The boy had heard about phantom limb pain long before he had the majority of both of his arms and legs amputated.

    The way he understood it, a guy with, say, a missing arm would imagine that his arm was right there attached to his shoulder the way it always had been, only the imaginary arm would be shorter than his real arm. And the guy would feel real pain in that arm sometimes, too. He would think his arm had been contorted, or was trapped in a block of ice, or had been set on fire.

    Thankfully, the boy hadn’t experienced this, though somewhere between fifty and eighty percent of people who are missing a limb do. Even those people who are born without a limb in the first place, who have never known while they are living and breathing what that arm or leg is supposed to feel like.

    But the boy did experience—his second month in the hospital and during the first few months he was at home—something he hadn’t ever heard of: Phantom limb pleasure. He would just be sitting there, doing nothing, and suddenly it would feel as if his arms were fully at his sides. He would think he was doing a tombstone rubbing at the old Civil War cemetery, holding a sheet of rice paper in one hand and a thick piece of drawing charcoal in the other. In his head, he would be transferring what was etched into the tombstone onto the paper, and he would imagine the battles that the former soldier had fought in. He would imagine the smell of gunpowder, the sound of a boy beating a single drum.

    Or he would think that his legs were carrying him out into the Snake’s Head River. The water would be low, and Wildflower Island would be right there in front of him, just a few steps away. He would imagine getting to the island and lying down on his back, putting his feet up on the low-hanging branch of a shrub.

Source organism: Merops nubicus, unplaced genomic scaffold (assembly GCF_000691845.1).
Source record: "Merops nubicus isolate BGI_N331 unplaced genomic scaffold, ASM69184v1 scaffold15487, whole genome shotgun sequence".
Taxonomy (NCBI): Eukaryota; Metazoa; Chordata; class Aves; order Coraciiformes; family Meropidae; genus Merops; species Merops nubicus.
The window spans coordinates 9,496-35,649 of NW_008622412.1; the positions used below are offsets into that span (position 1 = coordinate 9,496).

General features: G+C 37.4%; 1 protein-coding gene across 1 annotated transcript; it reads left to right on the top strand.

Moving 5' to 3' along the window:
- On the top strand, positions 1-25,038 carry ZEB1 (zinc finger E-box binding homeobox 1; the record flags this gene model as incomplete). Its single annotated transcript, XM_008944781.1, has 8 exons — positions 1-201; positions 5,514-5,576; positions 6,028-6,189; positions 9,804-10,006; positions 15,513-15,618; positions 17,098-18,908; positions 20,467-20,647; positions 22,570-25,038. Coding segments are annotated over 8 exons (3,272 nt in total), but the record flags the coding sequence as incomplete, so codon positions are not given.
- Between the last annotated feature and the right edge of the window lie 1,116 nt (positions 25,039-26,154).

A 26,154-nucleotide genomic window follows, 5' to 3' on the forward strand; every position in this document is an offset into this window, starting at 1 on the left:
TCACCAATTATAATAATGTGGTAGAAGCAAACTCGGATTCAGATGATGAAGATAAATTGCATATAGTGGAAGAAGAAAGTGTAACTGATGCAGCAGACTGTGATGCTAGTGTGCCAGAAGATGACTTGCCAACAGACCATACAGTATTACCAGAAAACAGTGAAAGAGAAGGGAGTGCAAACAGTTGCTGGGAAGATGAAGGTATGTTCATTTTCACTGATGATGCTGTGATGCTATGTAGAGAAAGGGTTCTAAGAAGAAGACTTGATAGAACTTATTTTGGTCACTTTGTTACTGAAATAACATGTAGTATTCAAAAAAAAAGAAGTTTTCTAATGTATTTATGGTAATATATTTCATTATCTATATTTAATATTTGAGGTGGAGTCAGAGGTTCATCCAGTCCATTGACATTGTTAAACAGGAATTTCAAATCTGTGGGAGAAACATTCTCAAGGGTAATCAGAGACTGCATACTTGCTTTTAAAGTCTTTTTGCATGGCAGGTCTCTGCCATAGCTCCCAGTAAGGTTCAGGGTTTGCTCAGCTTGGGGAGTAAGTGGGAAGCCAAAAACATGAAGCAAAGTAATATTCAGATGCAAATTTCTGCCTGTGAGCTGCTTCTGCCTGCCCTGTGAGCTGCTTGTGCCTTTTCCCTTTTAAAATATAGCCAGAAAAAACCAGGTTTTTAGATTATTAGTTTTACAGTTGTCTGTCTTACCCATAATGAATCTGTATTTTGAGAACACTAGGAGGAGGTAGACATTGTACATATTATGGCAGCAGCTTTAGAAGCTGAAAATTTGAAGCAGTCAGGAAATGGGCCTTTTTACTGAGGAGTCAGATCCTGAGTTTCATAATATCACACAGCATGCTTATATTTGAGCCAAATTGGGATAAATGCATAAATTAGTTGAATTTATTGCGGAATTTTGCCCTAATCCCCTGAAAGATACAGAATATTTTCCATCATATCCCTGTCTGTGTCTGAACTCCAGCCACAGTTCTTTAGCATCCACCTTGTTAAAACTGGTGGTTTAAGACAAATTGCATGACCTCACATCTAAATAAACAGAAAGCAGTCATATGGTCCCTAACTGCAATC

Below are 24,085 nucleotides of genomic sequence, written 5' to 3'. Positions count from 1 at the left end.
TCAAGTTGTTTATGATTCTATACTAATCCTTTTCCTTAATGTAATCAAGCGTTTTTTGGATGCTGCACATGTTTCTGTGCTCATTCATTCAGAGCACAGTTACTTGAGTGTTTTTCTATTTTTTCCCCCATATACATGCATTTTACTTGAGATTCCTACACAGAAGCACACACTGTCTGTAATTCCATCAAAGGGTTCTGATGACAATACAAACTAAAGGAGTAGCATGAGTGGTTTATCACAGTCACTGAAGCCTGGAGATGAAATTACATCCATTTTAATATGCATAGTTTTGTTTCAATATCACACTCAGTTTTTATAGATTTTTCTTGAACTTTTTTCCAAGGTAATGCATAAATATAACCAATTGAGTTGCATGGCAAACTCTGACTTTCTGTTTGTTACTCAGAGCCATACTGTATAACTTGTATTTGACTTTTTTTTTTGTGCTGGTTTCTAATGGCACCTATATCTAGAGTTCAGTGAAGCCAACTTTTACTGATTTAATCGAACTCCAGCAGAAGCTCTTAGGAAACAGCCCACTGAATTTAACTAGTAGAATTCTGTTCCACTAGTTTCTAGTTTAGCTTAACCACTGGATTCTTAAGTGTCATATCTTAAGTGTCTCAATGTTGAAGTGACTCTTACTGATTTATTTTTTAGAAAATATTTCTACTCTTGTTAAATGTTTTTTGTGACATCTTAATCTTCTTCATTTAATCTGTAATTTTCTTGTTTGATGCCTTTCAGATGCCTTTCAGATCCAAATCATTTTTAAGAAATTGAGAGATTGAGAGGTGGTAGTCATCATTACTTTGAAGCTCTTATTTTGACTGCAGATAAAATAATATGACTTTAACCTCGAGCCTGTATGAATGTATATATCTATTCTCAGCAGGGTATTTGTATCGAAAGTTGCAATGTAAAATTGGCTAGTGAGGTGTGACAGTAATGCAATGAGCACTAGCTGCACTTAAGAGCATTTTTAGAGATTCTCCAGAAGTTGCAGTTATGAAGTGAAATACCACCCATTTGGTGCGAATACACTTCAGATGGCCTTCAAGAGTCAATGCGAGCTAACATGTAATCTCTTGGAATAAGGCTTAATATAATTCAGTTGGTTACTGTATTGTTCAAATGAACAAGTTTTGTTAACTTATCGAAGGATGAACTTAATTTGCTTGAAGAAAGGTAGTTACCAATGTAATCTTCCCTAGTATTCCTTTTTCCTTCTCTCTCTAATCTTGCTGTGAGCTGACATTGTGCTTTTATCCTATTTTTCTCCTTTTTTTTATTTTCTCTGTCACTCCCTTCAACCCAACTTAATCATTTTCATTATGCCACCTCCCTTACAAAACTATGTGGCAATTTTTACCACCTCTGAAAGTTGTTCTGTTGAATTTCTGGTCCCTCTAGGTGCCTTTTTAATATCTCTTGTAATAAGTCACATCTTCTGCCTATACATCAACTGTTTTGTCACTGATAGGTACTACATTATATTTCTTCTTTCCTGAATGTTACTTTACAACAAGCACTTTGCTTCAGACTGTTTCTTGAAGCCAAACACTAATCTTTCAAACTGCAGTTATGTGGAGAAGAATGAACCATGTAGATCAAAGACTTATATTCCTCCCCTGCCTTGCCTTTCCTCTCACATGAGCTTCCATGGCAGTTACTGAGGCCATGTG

Sometimes, the pleasure the boy would feel during these moments would be like its own kind of pain. There would be such joy running through his imaginary arms and legs that they would ache, throb with it.

    Sometimes, too, he would feel in his imaginary arms what he felt right before he was electrocuted.

    He knew better than to grab that power line, but when he got close to it, when it was lying there in the rain and grass right in front of him, just a few inches from his feet, he could feel this energy coming off it.

    It was like the field you can sense when you try to bring two similarly charged magnets toward one another—invisible but forceful—except the energy the boy felt coming off the power line was warm. And instead of repelling him the way those similarly charged magnets push one another away, it was drawing him toward it.

    Right before he was knocked unconscious, right before all those volts of electricity surged through his body, the boy felt in his arms a kind of heat he had never known.

    And sometimes, that heat would be out in front of him again, asking him to take hold of it, and his imaginary arms, even though they knew the damage that awaited them, couldn’t help themselves. They reached out for the warmth without hesitating, wanting to feel, if only for the fraction of a second, the wire’s magnificent and terrible heat, wanting it again to enter them.

Chad Simpson lives in Monmouth, Illinois, and teaches fiction writing at Knox College. His stories have appeared in several magazines, including McSweeney's Quarterly, Barrelhouse, Esquire, and The Sun. "Phantoms" is excerpted and adapted from his young adult novel-in-progress, Twilight, Indiana.

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Chad Simpson